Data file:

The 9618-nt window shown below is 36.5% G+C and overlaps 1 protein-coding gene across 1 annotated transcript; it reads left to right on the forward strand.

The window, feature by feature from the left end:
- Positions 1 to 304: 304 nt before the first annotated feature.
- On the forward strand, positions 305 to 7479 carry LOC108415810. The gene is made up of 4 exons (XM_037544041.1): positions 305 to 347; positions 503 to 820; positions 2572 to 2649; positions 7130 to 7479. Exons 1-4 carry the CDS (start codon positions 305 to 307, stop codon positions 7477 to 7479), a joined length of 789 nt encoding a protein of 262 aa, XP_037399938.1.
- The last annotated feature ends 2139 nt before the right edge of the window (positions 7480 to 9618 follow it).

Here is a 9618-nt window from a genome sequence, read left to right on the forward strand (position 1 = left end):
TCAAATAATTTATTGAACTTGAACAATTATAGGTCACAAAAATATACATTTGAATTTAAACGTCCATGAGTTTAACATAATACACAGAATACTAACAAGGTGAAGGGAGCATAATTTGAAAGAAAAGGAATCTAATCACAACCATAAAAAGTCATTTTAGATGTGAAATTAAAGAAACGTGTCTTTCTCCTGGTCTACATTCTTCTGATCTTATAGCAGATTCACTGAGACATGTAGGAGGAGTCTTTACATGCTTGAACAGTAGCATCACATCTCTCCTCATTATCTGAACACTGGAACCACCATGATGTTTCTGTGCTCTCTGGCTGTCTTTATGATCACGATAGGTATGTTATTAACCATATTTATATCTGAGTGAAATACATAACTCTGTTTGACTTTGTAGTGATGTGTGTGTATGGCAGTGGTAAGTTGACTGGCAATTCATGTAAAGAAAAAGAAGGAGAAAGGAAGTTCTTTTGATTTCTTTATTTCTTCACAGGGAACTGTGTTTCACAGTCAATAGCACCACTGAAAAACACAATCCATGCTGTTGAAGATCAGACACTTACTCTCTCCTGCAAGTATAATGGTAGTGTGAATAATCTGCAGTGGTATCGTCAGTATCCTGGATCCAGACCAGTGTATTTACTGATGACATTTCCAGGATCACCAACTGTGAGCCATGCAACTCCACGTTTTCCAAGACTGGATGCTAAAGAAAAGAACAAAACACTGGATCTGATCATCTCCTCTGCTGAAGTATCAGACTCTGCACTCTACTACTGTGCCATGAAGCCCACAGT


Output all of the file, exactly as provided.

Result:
The 9618-nt window shown below is 36.5% G+C and overlaps 1 protein-coding gene across 1 annotated transcript; it reads left to right on the forward strand.

The window, feature by feature from the left end:
- Positions 1 to 304: 304 nt before the first annotated feature.
- On the forward strand, positions 305 to 7479 carry LOC108415810. The gene is made up of 4 exons (XM_037544041.1): positions 305 to 347; positions 503 to 820; positions 2572 to 2649; positions 7130 to 7479. Exons 1-4 carry the CDS (start codon positions 305 to 307, stop codon positions 7477 to 7479), a joined length of 789 nt encoding a protein of 262 aa, XP_037399938.1.
- The last annotated feature ends 2139 nt before the right edge of the window (positions 7480 to 9618 follow it).

Here is a 9618-nt window from a genome sequence, read left to right on the forward strand (position 1 = left end):
TCAAATAATTTATTGAACTTGAACAATTATAGGTCACAAAAATATACATTTGAATTTAAACGTCCATGAGTTTAACATAATACACAGAATACTAACAAGGTGAAGGGAGCATAATTTGAAAGAAAAGGAATCTAATCACAACCATAAAAAGTCATTTTAGATGTGAAATTAAAGAAACGTGTCTTTCTCCTGGTCTACATTCTTCTGATCTTATAGCAGATTCACTGAGACATGTAGGAGGAGTCTTTACATGCTTGAACAGTAGCATCACATCTCTCCTCATTATCTGAACACTGGAACCACCATGATGTTTCTGTGCTCTCTGGCTGTCTTTATGATCACGATAGGTATGTTATTAACCATATTTATATCTGAGTGAAATACATAACTCTGTTTGACTTTGTAGTGATGTGTGTGTATGGCAGTGGTAAGTTGACTGGCAATTCATGTAAAGAAAAAGAAGGAGAAAGGAAGTTCTTTTGATTTCTTTATTTCTTCACAGGGAACTGTGTTTCACAGTCAATAGCACCACTGAAAAACACAATCCATGCTGTTGAAGATCAGACACTTACTCTCTCCTGCAAGTATAATGGTAGTGTGAATAATCTGCAGTGGTATCGTCAGTATCCTGGATCCAGACCAGTGTATTTACTGATGACATTTCCAGGATCACCAACTGTGAGCCATGCAACTCCACGTTTTCCAAGACTGGATGCTAAAGAAAAGAACAAAACACTGGATCTGATCATCTCCTCTGCTGAAGTATCAGACTCTGCACTCTACTACTGTGCCATGAAGCCCACAGT